The Innovator 25 Corey DuBrowa


The Innovator 25: Corey DuBrowa

SVP, global communications at Starbucks since 2010

Seattle, WA

Influence & Engagement, 20+ years

"We are $14+billion company with an average transaction price of $5. That places a lot of weight and pressure on the power of our people to become the brand experience. If we don’t convey this to our people, they can’t fulfill that."

For spearheading a communications campaign that resulted in the rare appearance of a corporate CEO appearing on Comedy Central’s cynical satire the Daily Show — with host Jon Stewart declaring it’s his job to hate everything — but he had a hard time hating Starbucks’ tuition employment reimbursement program with Arizona State University. For recognizing the full scope of influence in today’s world and putting in motion campaigns that mobilize everyone from customers to employees. And for advocating for — and setting an example of — a communications philosophy that is led by action rather than words.

In what area of marketing/PR do you see the most innovation?
Content creation & creative copy

How would you describe the communications/PR industry’s level of innovation?
About the same as other marketing disciplines.

Where do you see the greatest opportunity for marketing & PR to become more innovative?
Planning & analytics

Who most influences how innovative a brand’s marketing/PR is?

How do you define innovation?
Somewhat akin to the way it is articulated on “Project Runway:” a breakthrough idea or creative endeavor that hasn’t been seen before and isn’t boring… vanilla… expected.

Most innovative PR/comms campaign you’ve seen in the last 12 months?
I worked at Nike for many years; the “Find Your Greatness” campaign is SO perfectly in their strike zone. Loved it.

What brands and/or agencies are most innovative when it comes to marketing/PR?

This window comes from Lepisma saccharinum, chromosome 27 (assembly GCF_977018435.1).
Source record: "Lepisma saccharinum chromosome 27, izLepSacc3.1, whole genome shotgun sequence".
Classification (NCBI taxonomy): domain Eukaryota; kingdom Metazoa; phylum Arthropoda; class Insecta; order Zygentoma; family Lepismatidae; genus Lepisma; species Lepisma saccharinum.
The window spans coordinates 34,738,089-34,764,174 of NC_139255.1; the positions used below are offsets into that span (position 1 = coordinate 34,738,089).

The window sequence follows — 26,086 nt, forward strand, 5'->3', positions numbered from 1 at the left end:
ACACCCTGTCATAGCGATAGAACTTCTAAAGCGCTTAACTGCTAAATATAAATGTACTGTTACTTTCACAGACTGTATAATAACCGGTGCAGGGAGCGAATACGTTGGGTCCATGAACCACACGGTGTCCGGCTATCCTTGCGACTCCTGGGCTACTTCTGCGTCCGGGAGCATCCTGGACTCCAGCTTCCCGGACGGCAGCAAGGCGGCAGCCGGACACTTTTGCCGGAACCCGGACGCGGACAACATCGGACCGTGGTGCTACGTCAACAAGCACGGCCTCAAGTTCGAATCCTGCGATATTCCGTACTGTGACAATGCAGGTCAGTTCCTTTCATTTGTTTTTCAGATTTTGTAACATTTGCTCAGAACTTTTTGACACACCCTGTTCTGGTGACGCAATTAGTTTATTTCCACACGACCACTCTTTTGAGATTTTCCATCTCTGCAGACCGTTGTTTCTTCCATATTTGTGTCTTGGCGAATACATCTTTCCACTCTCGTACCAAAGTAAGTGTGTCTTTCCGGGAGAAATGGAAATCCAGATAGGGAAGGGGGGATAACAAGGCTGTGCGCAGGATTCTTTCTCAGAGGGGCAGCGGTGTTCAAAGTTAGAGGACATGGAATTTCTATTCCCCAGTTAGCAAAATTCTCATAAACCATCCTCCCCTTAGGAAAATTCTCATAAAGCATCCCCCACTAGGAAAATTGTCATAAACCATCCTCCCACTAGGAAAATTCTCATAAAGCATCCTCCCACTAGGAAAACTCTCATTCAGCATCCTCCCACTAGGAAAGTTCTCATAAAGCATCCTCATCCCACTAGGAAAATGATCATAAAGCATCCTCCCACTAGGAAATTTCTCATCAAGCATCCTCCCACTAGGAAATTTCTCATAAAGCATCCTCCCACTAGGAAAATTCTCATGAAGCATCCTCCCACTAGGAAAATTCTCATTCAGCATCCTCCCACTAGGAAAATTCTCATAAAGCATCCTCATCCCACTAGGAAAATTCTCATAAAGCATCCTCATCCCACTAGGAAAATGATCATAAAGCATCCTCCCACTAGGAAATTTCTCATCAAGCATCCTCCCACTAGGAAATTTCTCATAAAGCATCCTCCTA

Nike; Warby Parker; Beats; this little Seattle coffee company called Starbucks!; and Wieden + Kennedy.

Describe a moment in your career that you would consider ‘innovative.’
Working on the Starbucks College Achievement Plan in partnership with Arizona St. university — it solves a very specific question we were seeking to answer about the next defining benefit for our people, but in a way that is very much in tune with something that is also good for American society (creating more college graduates vs. just attendees).

Who is your mentor and why?
My mentor WAS and remains the amazing Dr. Willis Winter of the University of Oregon. One of the most extraordinary teachers I’ve ever encountered. And someone who taught me so much more outside the classroom than within it. A hero.

How do you get inspired?
My team. Ideas. Coffee. Music. Relationships. Coffee.  Sunshine.  Coffee. (I’m not kidding)

Advice for people seeking to bring new ideas, ways of doing things to their organizations?
There is nothing wrong with loving the hell out of everything. Negative people find their walls. So never apologize for your enthusiasm. Never. Ever. Never.

In your opinion, what’s the most innovative place in the world? This could be a city, a venue, a neighborhood, etc.
The workroom on “Project Runway” and the inside of any amazing chef’s kitchen. Oh, and Electric Lady Studios and and Muscle Shoals aren’t bad either.

What’s your favorite time of day and why?
I’ve always been a morning person. I have a strong associations with coffee, sunrises and creativity. I don’t have the data to support this but a lifetime’s worth of habit has kind of solidified the behavior.